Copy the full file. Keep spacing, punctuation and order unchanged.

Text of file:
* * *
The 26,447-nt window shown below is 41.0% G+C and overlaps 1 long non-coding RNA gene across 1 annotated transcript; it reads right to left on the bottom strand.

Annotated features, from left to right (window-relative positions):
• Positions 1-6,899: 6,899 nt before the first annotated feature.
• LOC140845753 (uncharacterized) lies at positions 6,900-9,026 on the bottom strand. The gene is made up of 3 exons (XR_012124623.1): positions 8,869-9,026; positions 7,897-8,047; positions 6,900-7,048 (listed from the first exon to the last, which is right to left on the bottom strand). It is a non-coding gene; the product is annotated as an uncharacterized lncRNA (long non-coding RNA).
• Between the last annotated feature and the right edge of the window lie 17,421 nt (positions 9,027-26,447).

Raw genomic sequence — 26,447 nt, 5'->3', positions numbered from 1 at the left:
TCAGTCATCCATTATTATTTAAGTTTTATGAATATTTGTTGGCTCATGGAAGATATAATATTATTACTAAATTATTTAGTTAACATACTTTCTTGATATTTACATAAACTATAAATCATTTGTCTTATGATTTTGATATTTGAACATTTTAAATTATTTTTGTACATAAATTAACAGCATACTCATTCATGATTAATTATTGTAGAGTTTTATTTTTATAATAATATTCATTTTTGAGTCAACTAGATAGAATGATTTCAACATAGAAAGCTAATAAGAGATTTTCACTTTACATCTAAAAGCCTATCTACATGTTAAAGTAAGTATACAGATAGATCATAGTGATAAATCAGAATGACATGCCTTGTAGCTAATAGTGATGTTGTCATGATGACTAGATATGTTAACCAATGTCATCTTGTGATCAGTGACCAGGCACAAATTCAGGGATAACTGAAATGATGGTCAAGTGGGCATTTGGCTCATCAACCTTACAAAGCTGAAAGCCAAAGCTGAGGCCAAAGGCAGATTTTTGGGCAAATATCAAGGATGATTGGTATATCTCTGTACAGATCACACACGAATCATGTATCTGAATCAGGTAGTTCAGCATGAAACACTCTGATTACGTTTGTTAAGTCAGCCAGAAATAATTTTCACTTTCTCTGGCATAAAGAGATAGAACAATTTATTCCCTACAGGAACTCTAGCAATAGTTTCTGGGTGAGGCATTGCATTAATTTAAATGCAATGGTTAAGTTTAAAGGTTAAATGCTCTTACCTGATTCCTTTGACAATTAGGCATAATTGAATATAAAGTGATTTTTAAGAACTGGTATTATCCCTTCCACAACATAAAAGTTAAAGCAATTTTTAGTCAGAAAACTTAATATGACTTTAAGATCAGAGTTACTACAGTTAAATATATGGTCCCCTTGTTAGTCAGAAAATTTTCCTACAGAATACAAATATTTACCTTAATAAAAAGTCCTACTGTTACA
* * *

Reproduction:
The 26,447-nt window shown below is 41.0% G+C and overlaps 1 long non-coding RNA gene across 1 annotated transcript; it reads right to left on the bottom strand.

Annotated features, from left to right (window-relative positions):
• Positions 1-6,899: 6,899 nt before the first annotated feature.
• LOC140845753 (uncharacterized) lies at positions 6,900-9,026 on the bottom strand. The gene is made up of 3 exons (XR_012124623.1): positions 8,869-9,026; positions 7,897-8,047; positions 6,900-7,048 (listed from the first exon to the last, which is right to left on the bottom strand). It is a non-coding gene; the product is annotated as an uncharacterized lncRNA (long non-coding RNA).
• Between the last annotated feature and the right edge of the window lie 17,421 nt (positions 9,027-26,447).

Raw genomic sequence — 26,447 nt, 5'->3', positions numbered from 1 at the left:
TCAGTCATCCATTATTATTTAAGTTTTATGAATATTTGTTGGCTCATGGAAGATATAATATTATTACTAAATTATTTAGTTAACATACTTTCTTGATATTTACATAAACTATAAATCATTTGTCTTATGATTTTGATATTTGAACATTTTAAATTATTTTTGTACATAAATTAACAGCATACTCATTCATGATTAATTATTGTAGAGTTTTATTTTTATAATAATATTCATTTTTGAGTCAACTAGATAGAATGATTTCAACATAGAAAGCTAATAAGAGATTTTCACTTTACATCTAAAAGCCTATCTACATGTTAAAGTAAGTATACAGATAGATCATAGTGATAAATCAGAATGACATGCCTTGTAGCTAATAGTGATGTTGTCATGATGACTAGATATGTTAACCAATGTCATCTTGTGATCAGTGACCAGGCACAAATTCAGGGATAACTGAAATGATGGTCAAGTGGGCATTTGGCTCATCAACCTTACAAAGCTGAAAGCCAAAGCTGAGGCCAAAGGCAGATTTTTGGGCAAATATCAAGGATGATTGGTATATCTCTGTACAGATCACACACGAATCATGTATCTGAATCAGGTAGTTCAGCATGAAACACTCTGATTACGTTTGTTAAGTCAGCCAGAAATAATTTTCACTTTCTCTGGCATAAAGAGATAGAACAATTTATTCCCTACAGGAACTCTAGCAATAGTTTCTGGGTGAGGCATTGCATTAATTTAAATGCAATGGTTAAGTTTAAAGGTTAAATGCTCTTACCTGATTCCTTTGACAATTAGGCATAATTGAATATAAAGTGATTTTTAAGAACTGGTATTATCCCTTCCACAACATAAAAGTTAAAGCAATTTTTAGTCAGAAAACTTAATATGACTTTAAGATCAGAGTTACTACAGTTAAATATATGGTCCCCTTGTTAGTCAGAAAATTTTCCTACAGAATACAAATATTTACCTTAATAAAAAGTCCTACTGTTACA